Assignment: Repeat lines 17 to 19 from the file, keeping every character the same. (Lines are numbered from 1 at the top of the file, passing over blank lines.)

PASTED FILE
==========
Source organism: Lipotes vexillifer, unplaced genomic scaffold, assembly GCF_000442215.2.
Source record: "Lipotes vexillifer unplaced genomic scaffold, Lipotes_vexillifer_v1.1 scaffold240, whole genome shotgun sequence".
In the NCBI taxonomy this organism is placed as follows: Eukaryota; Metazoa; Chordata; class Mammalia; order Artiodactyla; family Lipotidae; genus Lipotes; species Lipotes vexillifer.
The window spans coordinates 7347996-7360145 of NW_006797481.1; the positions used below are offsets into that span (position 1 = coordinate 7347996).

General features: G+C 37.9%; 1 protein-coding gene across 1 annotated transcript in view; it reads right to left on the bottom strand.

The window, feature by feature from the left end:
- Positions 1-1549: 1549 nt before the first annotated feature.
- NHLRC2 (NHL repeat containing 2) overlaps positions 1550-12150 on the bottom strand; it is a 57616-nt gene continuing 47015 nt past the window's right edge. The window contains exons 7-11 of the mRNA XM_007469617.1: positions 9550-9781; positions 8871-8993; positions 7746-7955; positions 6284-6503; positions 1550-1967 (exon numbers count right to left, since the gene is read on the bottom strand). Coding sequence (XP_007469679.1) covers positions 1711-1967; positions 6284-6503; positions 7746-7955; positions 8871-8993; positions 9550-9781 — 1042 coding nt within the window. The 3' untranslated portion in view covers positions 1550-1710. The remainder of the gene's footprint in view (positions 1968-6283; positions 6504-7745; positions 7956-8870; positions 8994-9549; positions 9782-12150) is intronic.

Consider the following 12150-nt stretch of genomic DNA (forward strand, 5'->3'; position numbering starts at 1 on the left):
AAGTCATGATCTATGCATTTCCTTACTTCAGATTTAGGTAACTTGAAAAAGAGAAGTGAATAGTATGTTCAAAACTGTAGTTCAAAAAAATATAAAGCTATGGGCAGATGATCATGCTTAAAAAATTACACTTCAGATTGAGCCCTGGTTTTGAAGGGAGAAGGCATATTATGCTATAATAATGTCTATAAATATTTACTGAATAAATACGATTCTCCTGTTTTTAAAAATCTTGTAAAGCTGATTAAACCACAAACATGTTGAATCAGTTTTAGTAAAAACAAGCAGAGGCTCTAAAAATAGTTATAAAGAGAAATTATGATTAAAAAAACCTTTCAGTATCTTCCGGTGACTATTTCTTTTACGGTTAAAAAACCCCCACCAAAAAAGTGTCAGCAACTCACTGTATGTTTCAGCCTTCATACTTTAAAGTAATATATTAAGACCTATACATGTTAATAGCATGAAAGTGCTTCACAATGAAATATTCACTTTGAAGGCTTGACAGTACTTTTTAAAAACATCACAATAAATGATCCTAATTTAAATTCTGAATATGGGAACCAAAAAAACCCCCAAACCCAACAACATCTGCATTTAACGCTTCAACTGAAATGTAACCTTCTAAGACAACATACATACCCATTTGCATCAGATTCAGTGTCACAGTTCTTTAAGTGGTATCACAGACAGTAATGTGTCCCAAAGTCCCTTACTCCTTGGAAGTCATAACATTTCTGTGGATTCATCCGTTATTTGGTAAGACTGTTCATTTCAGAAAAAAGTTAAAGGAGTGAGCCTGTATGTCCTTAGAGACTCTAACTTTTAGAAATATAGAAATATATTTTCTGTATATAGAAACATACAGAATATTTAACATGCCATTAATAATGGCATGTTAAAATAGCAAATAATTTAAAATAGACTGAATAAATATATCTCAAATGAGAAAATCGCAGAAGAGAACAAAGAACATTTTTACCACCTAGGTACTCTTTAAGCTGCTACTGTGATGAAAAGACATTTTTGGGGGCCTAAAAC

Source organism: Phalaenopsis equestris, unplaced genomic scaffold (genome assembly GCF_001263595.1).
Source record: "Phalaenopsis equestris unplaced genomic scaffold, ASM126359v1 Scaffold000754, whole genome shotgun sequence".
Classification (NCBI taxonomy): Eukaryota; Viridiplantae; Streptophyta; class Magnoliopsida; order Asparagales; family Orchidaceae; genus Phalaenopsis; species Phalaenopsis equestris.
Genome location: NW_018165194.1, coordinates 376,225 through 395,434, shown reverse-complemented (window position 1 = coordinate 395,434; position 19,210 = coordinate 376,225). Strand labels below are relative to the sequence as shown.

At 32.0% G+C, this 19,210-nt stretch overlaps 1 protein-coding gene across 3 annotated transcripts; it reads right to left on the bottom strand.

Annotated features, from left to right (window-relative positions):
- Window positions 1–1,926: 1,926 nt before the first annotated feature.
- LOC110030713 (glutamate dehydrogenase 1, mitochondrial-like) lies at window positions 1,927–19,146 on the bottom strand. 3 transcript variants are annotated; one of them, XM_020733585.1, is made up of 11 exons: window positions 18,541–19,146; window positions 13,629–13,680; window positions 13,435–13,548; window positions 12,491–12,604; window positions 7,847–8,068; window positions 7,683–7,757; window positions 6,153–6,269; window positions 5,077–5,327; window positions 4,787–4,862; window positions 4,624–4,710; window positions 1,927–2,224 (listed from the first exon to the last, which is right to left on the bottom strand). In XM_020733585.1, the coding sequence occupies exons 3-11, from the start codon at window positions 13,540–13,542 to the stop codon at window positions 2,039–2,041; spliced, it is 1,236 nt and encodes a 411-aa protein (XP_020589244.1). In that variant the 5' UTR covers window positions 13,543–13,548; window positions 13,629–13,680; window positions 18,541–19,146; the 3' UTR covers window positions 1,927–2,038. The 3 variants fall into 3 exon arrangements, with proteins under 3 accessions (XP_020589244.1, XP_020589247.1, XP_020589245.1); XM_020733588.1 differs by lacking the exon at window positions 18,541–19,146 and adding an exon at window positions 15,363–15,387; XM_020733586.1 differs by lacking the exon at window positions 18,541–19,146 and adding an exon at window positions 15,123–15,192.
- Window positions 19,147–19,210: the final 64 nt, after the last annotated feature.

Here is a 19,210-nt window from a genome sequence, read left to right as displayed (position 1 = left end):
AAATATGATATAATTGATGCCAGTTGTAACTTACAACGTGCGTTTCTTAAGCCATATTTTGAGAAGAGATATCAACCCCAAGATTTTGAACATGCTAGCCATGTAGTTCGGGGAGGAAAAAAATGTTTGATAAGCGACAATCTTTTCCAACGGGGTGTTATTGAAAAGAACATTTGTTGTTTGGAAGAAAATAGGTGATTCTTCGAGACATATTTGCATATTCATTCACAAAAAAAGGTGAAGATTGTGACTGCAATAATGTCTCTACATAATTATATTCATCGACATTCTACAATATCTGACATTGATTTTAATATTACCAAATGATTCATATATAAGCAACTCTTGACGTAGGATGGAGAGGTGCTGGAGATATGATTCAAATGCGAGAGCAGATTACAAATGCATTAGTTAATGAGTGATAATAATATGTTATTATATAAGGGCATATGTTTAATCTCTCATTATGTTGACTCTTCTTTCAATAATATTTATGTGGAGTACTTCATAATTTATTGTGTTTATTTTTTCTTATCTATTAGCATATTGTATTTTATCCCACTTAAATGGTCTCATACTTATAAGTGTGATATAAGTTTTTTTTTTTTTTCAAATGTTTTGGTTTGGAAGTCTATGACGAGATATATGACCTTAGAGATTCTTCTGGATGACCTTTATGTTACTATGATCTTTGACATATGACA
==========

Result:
- Window positions 1–1,926: 1,926 nt before the first annotated feature.
- LOC110030713 (glutamate dehydrogenase 1, mitochondrial-like) lies at window positions 1,927–19,146 on the bottom strand. 3 transcript variants are annotated; one of them, XM_020733585.1, is made up of 11 exons: window positions 18,541–19,146; window positions 13,629–13,680; window positions 13,435–13,548; window positions 12,491–12,604; window positions 7,847–8,068; window positions 7,683–7,757; window positions 6,153–6,269; window positions 5,077–5,327; window positions 4,787–4,862; window positions 4,624–4,710; window positions 1,927–2,224 (listed from the first exon to the last, which is right to left on the bottom strand). In XM_020733585.1, the coding sequence occupies exons 3-11, from the start codon at window positions 13,540–13,542 to the stop codon at window positions 2,039–2,041; spliced, it is 1,236 nt and encodes a 411-aa protein (XP_020589244.1). In that variant the 5' UTR covers window positions 13,543–13,548; window positions 13,629–13,680; window positions 18,541–19,146; the 3' UTR covers window positions 1,927–2,038. The 3 variants fall into 3 exon arrangements, with proteins under 3 accessions (XP_020589244.1, XP_020589247.1, XP_020589245.1); XM_020733588.1 differs by lacking the exon at window positions 18,541–19,146 and adding an exon at window positions 15,363–15,387; XM_020733586.1 differs by lacking the exon at window positions 18,541–19,146 and adding an exon at window positions 15,123–15,192.
- Window positions 19,147–19,210: the final 64 nt, after the last annotated feature.